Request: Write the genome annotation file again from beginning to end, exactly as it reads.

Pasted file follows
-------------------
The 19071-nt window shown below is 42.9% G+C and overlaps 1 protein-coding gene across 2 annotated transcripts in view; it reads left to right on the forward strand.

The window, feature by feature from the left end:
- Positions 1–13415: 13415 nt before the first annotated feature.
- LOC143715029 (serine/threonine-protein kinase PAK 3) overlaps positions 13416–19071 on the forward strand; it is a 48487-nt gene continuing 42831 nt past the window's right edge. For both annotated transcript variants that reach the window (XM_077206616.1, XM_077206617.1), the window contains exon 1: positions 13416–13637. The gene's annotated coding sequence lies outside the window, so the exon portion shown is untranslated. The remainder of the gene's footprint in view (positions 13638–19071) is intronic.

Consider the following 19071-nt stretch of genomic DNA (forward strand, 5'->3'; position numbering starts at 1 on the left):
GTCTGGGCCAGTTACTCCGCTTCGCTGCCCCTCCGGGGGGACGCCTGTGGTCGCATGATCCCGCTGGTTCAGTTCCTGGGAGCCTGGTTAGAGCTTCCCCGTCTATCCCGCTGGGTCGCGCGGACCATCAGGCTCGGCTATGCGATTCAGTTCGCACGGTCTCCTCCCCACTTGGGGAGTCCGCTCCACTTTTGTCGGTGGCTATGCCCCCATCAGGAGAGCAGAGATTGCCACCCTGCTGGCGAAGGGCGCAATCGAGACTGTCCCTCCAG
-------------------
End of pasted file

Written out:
The 19071-nt window shown below is 42.9% G+C and overlaps 1 protein-coding gene across 2 annotated transcripts in view; it reads left to right on the forward strand.

The window, feature by feature from the left end:
- Positions 1–13415: 13415 nt before the first annotated feature.
- LOC143715029 (serine/threonine-protein kinase PAK 3) overlaps positions 13416–19071 on the forward strand; it is a 48487-nt gene continuing 42831 nt past the window's right edge. For both annotated transcript variants that reach the window (XM_077206616.1, XM_077206617.1), the window contains exon 1: positions 13416–13637. The gene's annotated coding sequence lies outside the window, so the exon portion shown is untranslated. The remainder of the gene's footprint in view (positions 13638–19071) is intronic.

Consider the following 19071-nt stretch of genomic DNA (forward strand, 5'->3'; position numbering starts at 1 on the left):
GTCTGGGCCAGTTACTCCGCTTCGCTGCCCCTCCGGGGGGACGCCTGTGGTCGCATGATCCCGCTGGTTCAGTTCCTGGGAGCCTGGTTAGAGCTTCCCCGTCTATCCCGCTGGGTCGCGCGGACCATCAGGCTCGGCTATGCGATTCAGTTCGCACGGTCTCCTCCCCACTTGGGGAGTCCGCTCCACTTTTGTCGGTGGCTATGCCCCCATCAGGAGAGCAGAGATTGCCACCCTGCTGGCGAAGGGCGCAATCGAGACTGTCCCTCCAG